Greetings and welcome back to another jam-packed academic year!
Things are starting out full-tilt for CUE this year, adding several new initiatives, you will read about in this issue. Here are just a few highlights.
We were awarded a Baldwin Foundation Grant in collaboration with Curriculum and Instruction Professor Gloria Ladson-Billings, partnering with C&I’s Professor Catherine Compton-Lilly, and Boyd Rossing and Margaret Nellis in the School of Human Ecology. Community partners include the Madison Metropolitan School District’s Family Engagement Office, the City of Madison “MOST” (Madison Out of School Time) Coalition, the Family Voices Project, Vera Court and Meadowood Neighborhood Centers and the Boys and Girls Club of Dane County. CUE Fellows Marian Slaughter and Sue Stanton are leading the implementation of the grant which includes: developing a specialized literacy tutoring program, teaching a tutor/mentor training course on cultural humility, gathering partners to share information around family engagement, and building bridges to campus for youth that may not currently see college as part of their lives. Congratulations to Sue and Marian for the hard work they put into the design of this project and its successful award!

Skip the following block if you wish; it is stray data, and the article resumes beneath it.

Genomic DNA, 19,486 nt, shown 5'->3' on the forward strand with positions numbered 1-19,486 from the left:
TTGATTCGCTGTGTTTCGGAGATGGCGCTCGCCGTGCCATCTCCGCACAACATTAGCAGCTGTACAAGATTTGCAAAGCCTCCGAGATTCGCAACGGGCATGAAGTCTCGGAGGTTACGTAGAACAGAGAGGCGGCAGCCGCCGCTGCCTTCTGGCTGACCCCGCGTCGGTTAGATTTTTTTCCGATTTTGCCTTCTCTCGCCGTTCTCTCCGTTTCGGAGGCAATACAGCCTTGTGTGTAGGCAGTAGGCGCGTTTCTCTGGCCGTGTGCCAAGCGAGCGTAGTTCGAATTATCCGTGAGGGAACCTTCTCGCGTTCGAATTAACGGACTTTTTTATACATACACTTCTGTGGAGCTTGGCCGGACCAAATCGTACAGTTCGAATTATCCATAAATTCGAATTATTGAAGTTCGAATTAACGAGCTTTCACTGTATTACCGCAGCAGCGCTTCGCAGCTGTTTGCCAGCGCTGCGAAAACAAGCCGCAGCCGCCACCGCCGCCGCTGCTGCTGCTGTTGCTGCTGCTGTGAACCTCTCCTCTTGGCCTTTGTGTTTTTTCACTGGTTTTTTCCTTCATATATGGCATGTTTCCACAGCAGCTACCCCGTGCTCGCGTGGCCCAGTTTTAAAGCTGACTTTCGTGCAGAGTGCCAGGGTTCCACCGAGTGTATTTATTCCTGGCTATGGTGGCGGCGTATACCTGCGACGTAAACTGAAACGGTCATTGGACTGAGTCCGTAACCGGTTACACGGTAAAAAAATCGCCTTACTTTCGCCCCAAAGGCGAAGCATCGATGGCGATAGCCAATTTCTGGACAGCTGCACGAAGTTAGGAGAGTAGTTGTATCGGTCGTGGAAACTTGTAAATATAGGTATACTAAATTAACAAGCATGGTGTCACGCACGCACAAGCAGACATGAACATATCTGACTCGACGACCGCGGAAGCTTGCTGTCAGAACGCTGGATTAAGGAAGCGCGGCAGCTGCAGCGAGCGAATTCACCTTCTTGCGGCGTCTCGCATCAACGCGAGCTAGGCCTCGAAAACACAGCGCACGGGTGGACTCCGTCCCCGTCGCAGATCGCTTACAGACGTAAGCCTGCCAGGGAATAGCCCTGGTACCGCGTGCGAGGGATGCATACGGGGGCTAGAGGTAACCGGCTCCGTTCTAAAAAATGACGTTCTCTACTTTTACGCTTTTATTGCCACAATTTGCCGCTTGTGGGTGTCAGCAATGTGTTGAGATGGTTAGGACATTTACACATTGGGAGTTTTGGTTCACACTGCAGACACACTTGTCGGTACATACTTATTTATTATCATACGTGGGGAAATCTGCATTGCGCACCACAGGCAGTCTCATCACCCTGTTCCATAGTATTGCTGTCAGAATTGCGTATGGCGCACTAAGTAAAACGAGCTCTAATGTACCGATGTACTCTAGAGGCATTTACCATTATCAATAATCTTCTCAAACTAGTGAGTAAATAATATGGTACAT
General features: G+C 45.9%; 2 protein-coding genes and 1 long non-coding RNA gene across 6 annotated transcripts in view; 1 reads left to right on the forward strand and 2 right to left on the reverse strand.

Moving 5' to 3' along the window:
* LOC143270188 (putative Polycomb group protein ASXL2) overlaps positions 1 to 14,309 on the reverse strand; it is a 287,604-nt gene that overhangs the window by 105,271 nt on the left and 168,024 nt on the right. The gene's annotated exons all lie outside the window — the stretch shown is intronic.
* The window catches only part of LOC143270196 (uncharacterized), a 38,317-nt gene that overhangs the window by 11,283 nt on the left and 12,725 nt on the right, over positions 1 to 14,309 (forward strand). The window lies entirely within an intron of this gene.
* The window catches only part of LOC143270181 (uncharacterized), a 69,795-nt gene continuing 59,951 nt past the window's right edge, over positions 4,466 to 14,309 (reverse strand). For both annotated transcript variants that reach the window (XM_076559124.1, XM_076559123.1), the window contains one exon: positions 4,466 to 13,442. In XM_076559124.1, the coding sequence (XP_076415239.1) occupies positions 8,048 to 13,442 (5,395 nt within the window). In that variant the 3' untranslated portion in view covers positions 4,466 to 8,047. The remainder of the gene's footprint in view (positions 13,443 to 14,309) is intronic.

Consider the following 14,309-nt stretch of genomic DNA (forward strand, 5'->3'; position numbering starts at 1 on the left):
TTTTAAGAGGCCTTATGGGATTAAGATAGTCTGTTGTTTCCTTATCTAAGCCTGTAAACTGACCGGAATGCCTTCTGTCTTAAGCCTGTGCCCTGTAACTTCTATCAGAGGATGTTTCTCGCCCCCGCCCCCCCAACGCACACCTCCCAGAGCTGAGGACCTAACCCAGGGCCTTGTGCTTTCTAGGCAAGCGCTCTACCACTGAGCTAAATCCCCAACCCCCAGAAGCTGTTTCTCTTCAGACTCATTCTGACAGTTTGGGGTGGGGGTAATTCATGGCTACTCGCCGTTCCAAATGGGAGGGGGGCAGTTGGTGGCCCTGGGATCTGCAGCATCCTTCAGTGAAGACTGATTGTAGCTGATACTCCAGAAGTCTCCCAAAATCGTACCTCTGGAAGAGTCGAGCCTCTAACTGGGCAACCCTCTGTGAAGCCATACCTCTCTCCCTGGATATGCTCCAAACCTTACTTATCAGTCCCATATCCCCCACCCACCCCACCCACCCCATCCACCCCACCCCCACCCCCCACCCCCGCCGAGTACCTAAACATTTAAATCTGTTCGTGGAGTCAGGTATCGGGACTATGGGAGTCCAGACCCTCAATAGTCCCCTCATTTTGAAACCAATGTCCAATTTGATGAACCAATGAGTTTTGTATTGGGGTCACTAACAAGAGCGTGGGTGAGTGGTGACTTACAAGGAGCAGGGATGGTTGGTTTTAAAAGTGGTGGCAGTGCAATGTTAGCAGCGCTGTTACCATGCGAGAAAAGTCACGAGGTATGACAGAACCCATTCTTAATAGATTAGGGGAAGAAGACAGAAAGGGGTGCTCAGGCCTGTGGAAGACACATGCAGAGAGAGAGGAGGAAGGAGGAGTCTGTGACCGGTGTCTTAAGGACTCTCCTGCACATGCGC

CUE has also embarked on a new partnership with the Vice Chancellor’s Office of University Relations – two new “CUE South Madison Fellows” have been hired to strengthen ties between UW-Madison and the South Madison area. College access will be stressed as well as building community capacity with several nonprofit organizations including the Urban League, where the CUE Fellows will maintain an office, and support for Slow Food UW’s work with Family Voices, Centro Hispano, and the Odyssey Project. Read on for a short introduction of these new Fellows. We are really excited about what they’ve already accomplished and their plans for the year.
Our partnership with the Nelson Institute is going strong. CUE Fellows Ashleigh Ross and Dadit Hidayat secured Zieve Fellowships to teach Community Gardening and a new Community-Based Research class with the South Madison Farmers’ Market, respectively.
We are teaching the former “Delta” graduate course again in a concentrated workshop format as CP620, as well as hosting the Midwest Knowledge Mobilization Network Fall Meeting. Members include Notre Dame, DePaul, Loyola-Chicago, and IUPUI as well as UW-M. Please join us for a free day of learning, sharing, and lunch (who says there’s no such thing as a free lunch?) on October 18th. Don’t miss the keynote by Phil Nyden of the Center for Urban Learning and Research at Loyola-Chicago. ￭